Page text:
I believe that if older workers want to stay on at work, they should be allowed to do so, provided that they are fit and that there is work to be done. Workers should be employed on their merits, regardless of their age. But, of course, some workers will want to give up work early, particularly those feeling the strain, and the job release scheme will help some of those to do so in the assisted areas.

Incidentally, my Department and the Department of Health and Social Security are sponsoring a survey into the reasons why older workers give up or carry on working. We are also considering research into the nature and extent of discrimination against older workers.

I should make it clear that those drawing the £23 tax-free allowance, and supplementary benefit if necessary, will be debarred not only from drawing unemployment, sick and injury benefits or non-contributory invalidity pension, but from receiving widow's or widowed mother's allowance, widow's pension, unemployability supplement, or invalid care allowance.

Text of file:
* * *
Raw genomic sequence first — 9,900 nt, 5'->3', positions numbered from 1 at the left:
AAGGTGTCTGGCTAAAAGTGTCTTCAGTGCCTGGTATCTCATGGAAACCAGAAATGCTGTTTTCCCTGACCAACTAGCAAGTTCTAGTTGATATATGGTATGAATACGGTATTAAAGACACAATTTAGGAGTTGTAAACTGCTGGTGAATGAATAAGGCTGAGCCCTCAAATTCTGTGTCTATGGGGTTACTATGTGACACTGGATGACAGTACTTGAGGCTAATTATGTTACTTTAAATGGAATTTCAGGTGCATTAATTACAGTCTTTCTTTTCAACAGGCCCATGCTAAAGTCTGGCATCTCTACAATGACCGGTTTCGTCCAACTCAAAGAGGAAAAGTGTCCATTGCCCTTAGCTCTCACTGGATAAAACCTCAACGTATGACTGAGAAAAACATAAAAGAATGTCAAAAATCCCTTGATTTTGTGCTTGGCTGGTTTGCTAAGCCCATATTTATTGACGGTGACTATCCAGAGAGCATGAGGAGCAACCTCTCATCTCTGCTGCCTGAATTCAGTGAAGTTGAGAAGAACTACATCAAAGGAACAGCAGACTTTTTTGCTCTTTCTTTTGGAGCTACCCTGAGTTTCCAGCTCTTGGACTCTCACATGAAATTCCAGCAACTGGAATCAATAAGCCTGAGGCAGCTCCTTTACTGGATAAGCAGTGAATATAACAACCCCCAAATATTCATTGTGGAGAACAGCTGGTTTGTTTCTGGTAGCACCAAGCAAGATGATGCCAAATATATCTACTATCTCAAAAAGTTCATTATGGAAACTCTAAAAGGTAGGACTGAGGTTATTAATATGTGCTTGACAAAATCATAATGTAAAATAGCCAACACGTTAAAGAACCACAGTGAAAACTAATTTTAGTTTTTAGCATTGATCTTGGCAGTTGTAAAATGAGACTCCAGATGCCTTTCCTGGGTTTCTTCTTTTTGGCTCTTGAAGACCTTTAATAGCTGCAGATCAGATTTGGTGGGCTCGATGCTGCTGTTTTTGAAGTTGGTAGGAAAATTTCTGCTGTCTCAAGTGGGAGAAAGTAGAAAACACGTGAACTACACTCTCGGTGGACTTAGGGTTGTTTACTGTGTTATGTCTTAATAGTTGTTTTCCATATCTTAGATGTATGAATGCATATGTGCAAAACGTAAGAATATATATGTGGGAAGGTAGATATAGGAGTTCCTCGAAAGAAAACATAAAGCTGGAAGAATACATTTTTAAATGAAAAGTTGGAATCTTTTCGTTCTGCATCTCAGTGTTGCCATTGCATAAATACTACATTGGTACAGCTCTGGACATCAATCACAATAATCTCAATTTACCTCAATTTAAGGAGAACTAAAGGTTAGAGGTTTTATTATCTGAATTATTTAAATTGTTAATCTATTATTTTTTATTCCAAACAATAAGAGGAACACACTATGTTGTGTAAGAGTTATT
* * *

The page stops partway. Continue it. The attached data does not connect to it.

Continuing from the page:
Mr. Jim Craigen (Glasgow, Maryhill)

May I take it that that would not affect such matters as rent or rates rebates?

Mr Golding

That will have to be worked out with the Supplementary Benefits Commission. However, I have made it absolutely clear that there will if necessary be an entitlement to supplementary benefit. Nor may they receive statutory redundancy payments.

I turn now to the effects and cost of the scheme. The response so far has been lower than I had hoped. There have been approximately 8,000 applications, of which 1,737 from employed workers and 4,775 from unemployed persons have been approved. We had hoped to remove up to 65,000 from the unemployed register in Great Britain and up to 3,300 in Northern Ireland While these figures may not be realised, I hope that we shall not fall too far short of them.